Sewage leak floods St. James unit

Junior psychology major Melissa Matheys spent last Friday night watching TV in her St. James Apartment as Cambridge Property employees sloshed through the sewage-soaked carpeting in her home.

“Listening to the maintenance people walk around our apartment sounded like people walking through puddles outside,” she said. “All weekend our apartment smelled like toilet water.”

Last Friday evening around 7 p.m., all the first-floor apartments in St. James unit 824 began to flood with sewage, some worse than others.

“We knew something was wrong when my roommate came out of the bathroom and said there was water all over the floor,” Matheys said. “We definitely got it the worst.”

Matheys said Cambridge maintenance workers arrived to check the toilet, but when it wouldn’t unclog they had to check the sump pump.

“They had to check it and pull out whatever was blocking it, but in the process of that, our apartment got soaked,” she said. “That was around 6:30 or 7:30, and by the time we finally had a cleaning crew it was 1:30 a.m.”

After removing water from the carpet, Matheys said the maintenance crew left fans in the apartment.

“Those were there until Sunday,” she said. “But our place still smelled like toilet water.”

After returning to shampoo and suction the carpets again on Sunday, Matheys learned that Cambridge was going to replace the carpets.

“We got lucky because they were good about moving things out of our closets, so nothing was really ruined,” she said.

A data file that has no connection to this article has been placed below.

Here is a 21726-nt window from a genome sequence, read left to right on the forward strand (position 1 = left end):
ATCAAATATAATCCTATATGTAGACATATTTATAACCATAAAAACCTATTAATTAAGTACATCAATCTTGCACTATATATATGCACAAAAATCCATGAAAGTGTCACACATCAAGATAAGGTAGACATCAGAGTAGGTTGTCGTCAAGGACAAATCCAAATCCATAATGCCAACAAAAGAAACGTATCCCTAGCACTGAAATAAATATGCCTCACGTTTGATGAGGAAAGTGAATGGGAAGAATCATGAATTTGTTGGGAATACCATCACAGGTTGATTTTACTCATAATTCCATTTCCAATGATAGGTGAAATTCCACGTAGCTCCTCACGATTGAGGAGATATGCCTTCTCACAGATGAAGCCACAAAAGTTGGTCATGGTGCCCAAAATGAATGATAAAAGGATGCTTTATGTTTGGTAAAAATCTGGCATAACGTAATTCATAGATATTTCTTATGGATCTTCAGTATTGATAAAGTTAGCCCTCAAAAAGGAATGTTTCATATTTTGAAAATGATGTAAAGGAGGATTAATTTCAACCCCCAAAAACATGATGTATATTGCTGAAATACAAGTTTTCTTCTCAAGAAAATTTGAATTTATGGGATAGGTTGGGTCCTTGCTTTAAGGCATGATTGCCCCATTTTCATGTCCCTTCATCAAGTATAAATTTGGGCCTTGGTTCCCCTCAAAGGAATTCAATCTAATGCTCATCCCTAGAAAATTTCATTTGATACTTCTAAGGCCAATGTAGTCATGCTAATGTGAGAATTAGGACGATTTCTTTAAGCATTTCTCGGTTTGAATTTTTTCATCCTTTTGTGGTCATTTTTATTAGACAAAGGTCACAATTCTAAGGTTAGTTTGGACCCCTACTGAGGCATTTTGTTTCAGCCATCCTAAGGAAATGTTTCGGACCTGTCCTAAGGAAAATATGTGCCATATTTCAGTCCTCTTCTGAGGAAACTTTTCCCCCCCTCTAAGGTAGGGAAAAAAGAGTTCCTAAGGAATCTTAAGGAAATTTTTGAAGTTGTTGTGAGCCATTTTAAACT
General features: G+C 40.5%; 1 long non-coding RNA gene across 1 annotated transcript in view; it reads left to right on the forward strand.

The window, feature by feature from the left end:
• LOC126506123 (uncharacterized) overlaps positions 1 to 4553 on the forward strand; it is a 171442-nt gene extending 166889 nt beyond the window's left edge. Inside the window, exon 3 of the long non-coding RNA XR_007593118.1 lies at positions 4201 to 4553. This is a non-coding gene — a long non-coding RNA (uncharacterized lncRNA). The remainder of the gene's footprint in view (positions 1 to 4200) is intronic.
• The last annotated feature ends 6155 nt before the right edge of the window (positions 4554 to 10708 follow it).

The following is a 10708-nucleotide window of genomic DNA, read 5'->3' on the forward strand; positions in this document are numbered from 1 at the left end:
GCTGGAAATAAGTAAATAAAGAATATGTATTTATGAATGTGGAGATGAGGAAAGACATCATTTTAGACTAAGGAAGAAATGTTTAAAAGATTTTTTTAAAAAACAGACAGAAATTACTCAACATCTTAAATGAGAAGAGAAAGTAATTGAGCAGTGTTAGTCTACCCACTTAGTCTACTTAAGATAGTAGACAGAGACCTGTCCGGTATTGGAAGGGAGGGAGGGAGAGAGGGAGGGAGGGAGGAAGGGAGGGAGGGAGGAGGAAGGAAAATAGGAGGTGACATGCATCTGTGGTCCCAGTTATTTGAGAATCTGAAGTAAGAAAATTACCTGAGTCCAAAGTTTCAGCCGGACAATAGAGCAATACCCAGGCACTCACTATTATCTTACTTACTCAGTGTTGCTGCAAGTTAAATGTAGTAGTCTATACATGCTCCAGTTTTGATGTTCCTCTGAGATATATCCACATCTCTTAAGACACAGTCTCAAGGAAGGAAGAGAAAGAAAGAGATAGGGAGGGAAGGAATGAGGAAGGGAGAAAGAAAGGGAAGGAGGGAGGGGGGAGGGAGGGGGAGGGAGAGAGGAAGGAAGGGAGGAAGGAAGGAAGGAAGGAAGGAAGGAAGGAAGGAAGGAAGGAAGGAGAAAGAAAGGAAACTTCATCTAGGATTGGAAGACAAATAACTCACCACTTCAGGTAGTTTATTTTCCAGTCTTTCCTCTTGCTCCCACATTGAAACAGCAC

Senior advertising major Katie Nolan, Matheys’s neighbor, said she was concerned with the electric costs incurred from running the fans all weekend.

“Cambridge said they couldn’t really do anything about the electricity, but at least the carpets will be replaced,” she said. “Fortunately none of our stuff was ruined because we don’t have renter’s insurance.”

Cambridge Property Manager Jason Kesler said the cause of the leak was a backed up water sewer.

In that situation, Kesler said, it is beneficial for a tenant to have renter’s insurance because the complex would not be responsible for covering the cost of damaged personal items.

“But it hasn’t been brought to our attention that anything was seriously ruined,” he said.

Kesler said the company will continue to do follow-ups on the apartments.

“We are going to go in and replace the carpets in two of the apartments, and the other two should be fine,” he said.

As for the tenants’ electric bills, Kesler said covering the cost depends on the circumstances.

“That’s something we would discuss on a case by case situation,” he said.

Kesler said a backup like that has not happened in the past.

“The tenants are frustrated, of course, but with those things you never really know when it’s going to happen.”